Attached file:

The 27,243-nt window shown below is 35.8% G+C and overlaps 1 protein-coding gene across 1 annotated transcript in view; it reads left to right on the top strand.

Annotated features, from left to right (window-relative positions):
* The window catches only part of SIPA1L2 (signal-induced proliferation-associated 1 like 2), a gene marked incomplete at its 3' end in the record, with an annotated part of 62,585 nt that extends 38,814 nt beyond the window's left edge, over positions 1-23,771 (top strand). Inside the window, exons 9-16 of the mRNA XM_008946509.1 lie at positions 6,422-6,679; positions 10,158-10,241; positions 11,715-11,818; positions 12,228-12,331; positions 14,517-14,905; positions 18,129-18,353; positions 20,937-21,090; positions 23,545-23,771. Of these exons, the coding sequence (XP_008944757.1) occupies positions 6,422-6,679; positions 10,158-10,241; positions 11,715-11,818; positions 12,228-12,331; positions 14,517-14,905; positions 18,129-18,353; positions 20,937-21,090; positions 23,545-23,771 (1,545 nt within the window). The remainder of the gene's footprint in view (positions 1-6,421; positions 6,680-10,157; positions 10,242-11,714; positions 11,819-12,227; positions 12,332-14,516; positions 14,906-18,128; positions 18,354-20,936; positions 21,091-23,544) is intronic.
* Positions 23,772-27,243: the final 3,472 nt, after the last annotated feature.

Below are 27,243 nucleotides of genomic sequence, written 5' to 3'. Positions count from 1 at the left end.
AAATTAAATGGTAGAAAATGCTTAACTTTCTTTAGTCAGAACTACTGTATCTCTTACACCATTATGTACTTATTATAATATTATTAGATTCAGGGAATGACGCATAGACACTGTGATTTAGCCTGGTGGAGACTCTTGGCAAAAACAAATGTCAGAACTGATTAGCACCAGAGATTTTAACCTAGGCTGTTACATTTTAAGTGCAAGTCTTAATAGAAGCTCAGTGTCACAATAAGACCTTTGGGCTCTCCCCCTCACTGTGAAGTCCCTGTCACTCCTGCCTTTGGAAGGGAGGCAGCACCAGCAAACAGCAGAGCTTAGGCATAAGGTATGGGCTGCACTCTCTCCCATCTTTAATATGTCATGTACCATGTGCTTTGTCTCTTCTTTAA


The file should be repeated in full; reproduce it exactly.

The 27,243-nt window shown below is 35.8% G+C and overlaps 1 protein-coding gene across 1 annotated transcript in view; it reads left to right on the top strand.

Annotated features, from left to right (window-relative positions):
* The window catches only part of SIPA1L2 (signal-induced proliferation-associated 1 like 2), a gene marked incomplete at its 3' end in the record, with an annotated part of 62,585 nt that extends 38,814 nt beyond the window's left edge, over positions 1-23,771 (top strand). Inside the window, exons 9-16 of the mRNA XM_008946509.1 lie at positions 6,422-6,679; positions 10,158-10,241; positions 11,715-11,818; positions 12,228-12,331; positions 14,517-14,905; positions 18,129-18,353; positions 20,937-21,090; positions 23,545-23,771. Of these exons, the coding sequence (XP_008944757.1) occupies positions 6,422-6,679; positions 10,158-10,241; positions 11,715-11,818; positions 12,228-12,331; positions 14,517-14,905; positions 18,129-18,353; positions 20,937-21,090; positions 23,545-23,771 (1,545 nt within the window). The remainder of the gene's footprint in view (positions 1-6,421; positions 6,680-10,157; positions 10,242-11,714; positions 11,819-12,227; positions 12,332-14,516; positions 14,906-18,128; positions 18,354-20,936; positions 21,091-23,544) is intronic.
* Positions 23,772-27,243: the final 3,472 nt, after the last annotated feature.

Below are 27,243 nucleotides of genomic sequence, written 5' to 3'. Positions count from 1 at the left end.
AAATTAAATGGTAGAAAATGCTTAACTTTCTTTAGTCAGAACTACTGTATCTCTTACACCATTATGTACTTATTATAATATTATTAGATTCAGGGAATGACGCATAGACACTGTGATTTAGCCTGGTGGAGACTCTTGGCAAAAACAAATGTCAGAACTGATTAGCACCAGAGATTTTAACCTAGGCTGTTACATTTTAAGTGCAAGTCTTAATAGAAGCTCAGTGTCACAATAAGACCTTTGGGCTCTCCCCCTCACTGTGAAGTCCCTGTCACTCCTGCCTTTGGAAGGGAGGCAGCACCAGCAAACAGCAGAGCTTAGGCATAAGGTATGGGCTGCACTCTCTCCCATCTTTAATATGTCATGTACCATGTGCTTTGTCTCTTCTTTAA